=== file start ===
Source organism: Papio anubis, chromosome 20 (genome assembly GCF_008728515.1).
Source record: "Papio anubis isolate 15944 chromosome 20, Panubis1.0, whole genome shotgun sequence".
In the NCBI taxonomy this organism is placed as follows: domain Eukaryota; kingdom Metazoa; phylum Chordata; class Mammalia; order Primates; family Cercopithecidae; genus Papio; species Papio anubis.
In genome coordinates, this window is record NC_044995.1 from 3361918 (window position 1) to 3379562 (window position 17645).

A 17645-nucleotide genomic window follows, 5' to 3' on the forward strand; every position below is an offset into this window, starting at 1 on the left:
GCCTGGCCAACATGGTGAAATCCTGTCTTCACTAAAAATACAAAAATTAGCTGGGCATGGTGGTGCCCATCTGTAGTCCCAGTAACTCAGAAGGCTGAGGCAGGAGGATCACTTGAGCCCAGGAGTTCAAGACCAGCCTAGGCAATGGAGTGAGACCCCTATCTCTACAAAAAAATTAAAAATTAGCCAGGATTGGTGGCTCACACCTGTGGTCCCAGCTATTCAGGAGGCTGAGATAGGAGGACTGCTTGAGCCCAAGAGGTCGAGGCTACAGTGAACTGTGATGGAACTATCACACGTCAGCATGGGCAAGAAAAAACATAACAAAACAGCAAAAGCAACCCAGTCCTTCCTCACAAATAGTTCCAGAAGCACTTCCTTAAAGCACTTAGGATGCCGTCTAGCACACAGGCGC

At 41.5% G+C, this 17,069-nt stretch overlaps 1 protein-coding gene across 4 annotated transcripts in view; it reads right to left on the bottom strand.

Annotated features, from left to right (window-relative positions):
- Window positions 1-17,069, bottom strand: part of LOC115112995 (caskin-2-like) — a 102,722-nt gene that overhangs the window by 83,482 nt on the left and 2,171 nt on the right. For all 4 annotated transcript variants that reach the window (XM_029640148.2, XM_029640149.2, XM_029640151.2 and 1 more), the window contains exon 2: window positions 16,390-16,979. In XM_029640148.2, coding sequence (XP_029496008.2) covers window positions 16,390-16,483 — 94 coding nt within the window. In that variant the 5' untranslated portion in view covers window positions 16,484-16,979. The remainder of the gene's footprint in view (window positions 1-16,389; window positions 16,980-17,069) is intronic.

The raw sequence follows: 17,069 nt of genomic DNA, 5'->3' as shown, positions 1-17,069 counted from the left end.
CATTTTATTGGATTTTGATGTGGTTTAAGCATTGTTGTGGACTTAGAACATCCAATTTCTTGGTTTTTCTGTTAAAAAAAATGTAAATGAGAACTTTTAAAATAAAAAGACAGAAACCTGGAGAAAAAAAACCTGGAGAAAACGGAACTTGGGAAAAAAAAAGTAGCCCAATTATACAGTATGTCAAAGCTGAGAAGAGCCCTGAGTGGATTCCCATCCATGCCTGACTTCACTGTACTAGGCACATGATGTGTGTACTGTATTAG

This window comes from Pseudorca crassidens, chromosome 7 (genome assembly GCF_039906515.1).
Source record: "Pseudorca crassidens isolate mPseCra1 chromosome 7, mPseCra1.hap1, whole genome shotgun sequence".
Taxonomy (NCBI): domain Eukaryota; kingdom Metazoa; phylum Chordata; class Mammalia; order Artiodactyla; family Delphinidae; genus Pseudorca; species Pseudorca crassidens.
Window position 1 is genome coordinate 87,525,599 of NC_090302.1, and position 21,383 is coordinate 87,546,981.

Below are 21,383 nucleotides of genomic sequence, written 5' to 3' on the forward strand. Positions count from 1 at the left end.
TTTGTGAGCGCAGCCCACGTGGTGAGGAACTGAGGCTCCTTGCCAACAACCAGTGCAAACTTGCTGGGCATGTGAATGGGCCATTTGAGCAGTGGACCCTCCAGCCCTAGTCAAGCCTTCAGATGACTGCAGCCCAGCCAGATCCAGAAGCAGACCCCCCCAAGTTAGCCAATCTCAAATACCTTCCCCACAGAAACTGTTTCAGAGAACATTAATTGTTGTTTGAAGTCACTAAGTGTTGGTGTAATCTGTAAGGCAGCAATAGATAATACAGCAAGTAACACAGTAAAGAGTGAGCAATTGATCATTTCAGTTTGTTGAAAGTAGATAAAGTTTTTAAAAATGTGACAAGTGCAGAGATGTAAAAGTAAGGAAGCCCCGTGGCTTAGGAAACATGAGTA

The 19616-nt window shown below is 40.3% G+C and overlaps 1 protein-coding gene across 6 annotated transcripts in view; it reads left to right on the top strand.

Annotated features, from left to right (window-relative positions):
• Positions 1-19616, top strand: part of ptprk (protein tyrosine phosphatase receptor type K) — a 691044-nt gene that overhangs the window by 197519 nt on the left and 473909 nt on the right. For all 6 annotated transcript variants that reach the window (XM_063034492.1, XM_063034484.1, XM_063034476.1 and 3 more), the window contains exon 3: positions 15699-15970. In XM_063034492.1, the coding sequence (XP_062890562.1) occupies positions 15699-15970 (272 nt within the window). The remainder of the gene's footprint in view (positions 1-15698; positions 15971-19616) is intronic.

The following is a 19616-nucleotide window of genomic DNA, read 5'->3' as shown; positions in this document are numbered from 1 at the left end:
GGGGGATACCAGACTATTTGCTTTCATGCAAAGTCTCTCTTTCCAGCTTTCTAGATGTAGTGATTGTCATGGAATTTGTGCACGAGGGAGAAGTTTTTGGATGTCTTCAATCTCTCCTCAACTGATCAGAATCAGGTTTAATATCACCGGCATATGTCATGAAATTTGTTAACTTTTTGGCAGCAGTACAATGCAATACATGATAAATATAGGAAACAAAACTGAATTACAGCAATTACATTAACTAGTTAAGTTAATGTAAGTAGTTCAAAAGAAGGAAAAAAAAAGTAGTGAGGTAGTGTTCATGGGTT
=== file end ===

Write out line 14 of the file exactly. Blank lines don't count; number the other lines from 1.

Taxonomy (NCBI): domain Eukaryota; kingdom Metazoa; phylum Chordata; class Mammalia; order Artiodactyla; family Delphinidae; genus Pseudorca; species Pseudorca crassidens.